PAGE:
The mimic muscles (responsible for facial expression) are controlled by the nerve plexus of the facial nerve (see also facial nerve -> mimic musculature). Facial expression is determined by an extremely complex interaction of different individual muscles as well as muscle groups of the mimic musculature and is controlled both arbitrary (conscious) and involuntary (unconscious) movements. The  3D graphic below will afford you a detailed look at the anatomy of the mimic facial muscles from different perspectives. Click on the numbers to see the Latin names of the individual muscles. Zoom in or out with your mouse wheel. Familiarise yourself with the anatomical relationship between individual mimic muscles and other facial structures. Capture the origin and attachment of individual facial muscles to bony protrusions, cartilage structures, and other facial muscles. Try to imagine what happens when there is a shortening of the muscle fibres, i.e. a contraction of the muscle. Which direction of traction is produced? How will mobile neighboring structures react? How will the skin immediately above move? Which wrinkles, which concave and/or convex distortions of the skin are generated by this?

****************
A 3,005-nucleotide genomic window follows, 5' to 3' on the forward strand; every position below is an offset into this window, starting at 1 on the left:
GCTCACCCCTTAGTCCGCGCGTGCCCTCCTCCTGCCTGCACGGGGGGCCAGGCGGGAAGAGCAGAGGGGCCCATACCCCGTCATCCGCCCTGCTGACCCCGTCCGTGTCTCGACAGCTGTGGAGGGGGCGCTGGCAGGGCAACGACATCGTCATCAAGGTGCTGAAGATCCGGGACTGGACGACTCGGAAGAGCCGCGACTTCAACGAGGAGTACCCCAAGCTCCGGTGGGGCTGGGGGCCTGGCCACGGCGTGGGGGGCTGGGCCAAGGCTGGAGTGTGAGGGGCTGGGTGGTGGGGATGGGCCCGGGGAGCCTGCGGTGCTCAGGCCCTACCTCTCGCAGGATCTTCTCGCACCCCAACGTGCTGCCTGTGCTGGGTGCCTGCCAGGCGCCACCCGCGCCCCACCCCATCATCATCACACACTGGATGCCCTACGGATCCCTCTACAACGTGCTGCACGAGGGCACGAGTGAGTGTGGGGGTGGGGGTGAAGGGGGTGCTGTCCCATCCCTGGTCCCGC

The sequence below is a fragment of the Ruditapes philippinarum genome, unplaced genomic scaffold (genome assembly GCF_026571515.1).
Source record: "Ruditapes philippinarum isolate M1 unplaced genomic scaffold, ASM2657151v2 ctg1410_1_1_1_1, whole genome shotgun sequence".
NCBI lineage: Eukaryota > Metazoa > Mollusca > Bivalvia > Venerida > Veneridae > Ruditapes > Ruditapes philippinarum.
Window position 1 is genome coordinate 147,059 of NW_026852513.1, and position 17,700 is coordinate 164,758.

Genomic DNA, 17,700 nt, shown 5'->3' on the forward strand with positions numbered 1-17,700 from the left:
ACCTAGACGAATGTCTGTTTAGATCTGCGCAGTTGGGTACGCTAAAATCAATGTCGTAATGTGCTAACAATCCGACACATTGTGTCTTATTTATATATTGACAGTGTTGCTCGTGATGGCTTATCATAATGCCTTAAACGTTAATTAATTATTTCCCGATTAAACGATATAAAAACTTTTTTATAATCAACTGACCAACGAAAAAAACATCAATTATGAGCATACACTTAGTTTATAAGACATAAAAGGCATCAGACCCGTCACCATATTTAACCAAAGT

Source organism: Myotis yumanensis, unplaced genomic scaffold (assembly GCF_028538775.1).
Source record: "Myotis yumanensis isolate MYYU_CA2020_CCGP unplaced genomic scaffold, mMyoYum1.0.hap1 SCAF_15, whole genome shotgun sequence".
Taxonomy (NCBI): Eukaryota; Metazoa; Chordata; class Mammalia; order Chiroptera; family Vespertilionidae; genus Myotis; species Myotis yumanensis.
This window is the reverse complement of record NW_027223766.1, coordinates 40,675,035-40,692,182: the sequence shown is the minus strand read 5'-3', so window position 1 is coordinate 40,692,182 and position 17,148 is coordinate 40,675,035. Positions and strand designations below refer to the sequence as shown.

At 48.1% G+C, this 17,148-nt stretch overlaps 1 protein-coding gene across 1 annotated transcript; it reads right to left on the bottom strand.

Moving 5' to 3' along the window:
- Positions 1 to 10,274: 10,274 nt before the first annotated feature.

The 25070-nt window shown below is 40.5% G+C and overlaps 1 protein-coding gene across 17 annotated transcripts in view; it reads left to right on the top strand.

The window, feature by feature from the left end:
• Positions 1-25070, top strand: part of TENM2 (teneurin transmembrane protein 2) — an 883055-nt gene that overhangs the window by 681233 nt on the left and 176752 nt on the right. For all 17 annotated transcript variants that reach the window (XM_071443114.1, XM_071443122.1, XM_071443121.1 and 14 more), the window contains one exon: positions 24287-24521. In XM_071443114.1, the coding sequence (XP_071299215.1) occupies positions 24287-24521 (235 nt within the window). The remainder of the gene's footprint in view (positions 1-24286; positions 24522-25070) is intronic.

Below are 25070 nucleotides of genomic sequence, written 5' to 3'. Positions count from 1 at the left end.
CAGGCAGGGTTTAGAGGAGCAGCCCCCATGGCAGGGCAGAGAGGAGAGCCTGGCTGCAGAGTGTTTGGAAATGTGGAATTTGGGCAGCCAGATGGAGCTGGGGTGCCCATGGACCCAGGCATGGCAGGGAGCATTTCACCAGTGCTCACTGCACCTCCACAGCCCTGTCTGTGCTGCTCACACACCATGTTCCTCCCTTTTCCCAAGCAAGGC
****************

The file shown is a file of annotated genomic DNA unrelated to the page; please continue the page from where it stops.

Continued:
With this 3D learning model from our friends from ANATOMYNEXT ( you can intensively study the facial muscles that are responsible for facial expressions and other important functions. Illustrate the relationship of the individual muscles to each other and to important fixed points in the face, e.g. the eye and mouth complex. Learn the muscle names, their origin (o = origin), insertion (i = insertion), and their individual function (a = action). Zoom/wide-angle works with the mouse wheel. If you click and hold the model with the left mouse button, it can be moved in all directions. The symbol with two arrows at the bottom right shows the model in fullscreen mode. The 3D learning model was created by our friends from ANATOMYNEXT (, who support our site with their excellent 2D and 3D learning models.

Branch system Muscle Function
Temporal Eyebrow wrinklers Pulls eyebrow downward and medially
  Slim muscle Pulls medial eyebrow downward
Temporal & Zygomatic Eye ring muscle Closes eyelids
Zygomatic & Buccal Large cheekbone muscle Elevates upper lip
Buccal Cheekbone muscle Elevates upper lip
  Upper lip lifter Elevates upper lip and nasolabial fold
  Upper lip and nasal wing lifter Elevates nasolabial fold and compresses cheek
  Risible muscle Lateral pull on corner of mouth
  Cheek muscle Lateral pull on corner of mouth and compresses cheek
  Corner of mouth lifter Pulls corner of mouth upward and medial
  Mouth ring muscle Closes and compresses lips
  Nasal muscle  
  Nasal wing lifter Flares nostrils
  Nasal wing closer Compresses nostrils
Buccal & Marginal mandibular Mouth angle counterbore Depresses corner of mouth
Marginal mandibular Lower lip counterbore Depresses lower lip
  Chin muscle Pulls chin upward
Cervical Cervical muscle Pulls down jaw, corner of mouth and lower lip

The eye ring muscle (M. orbicularis oculi)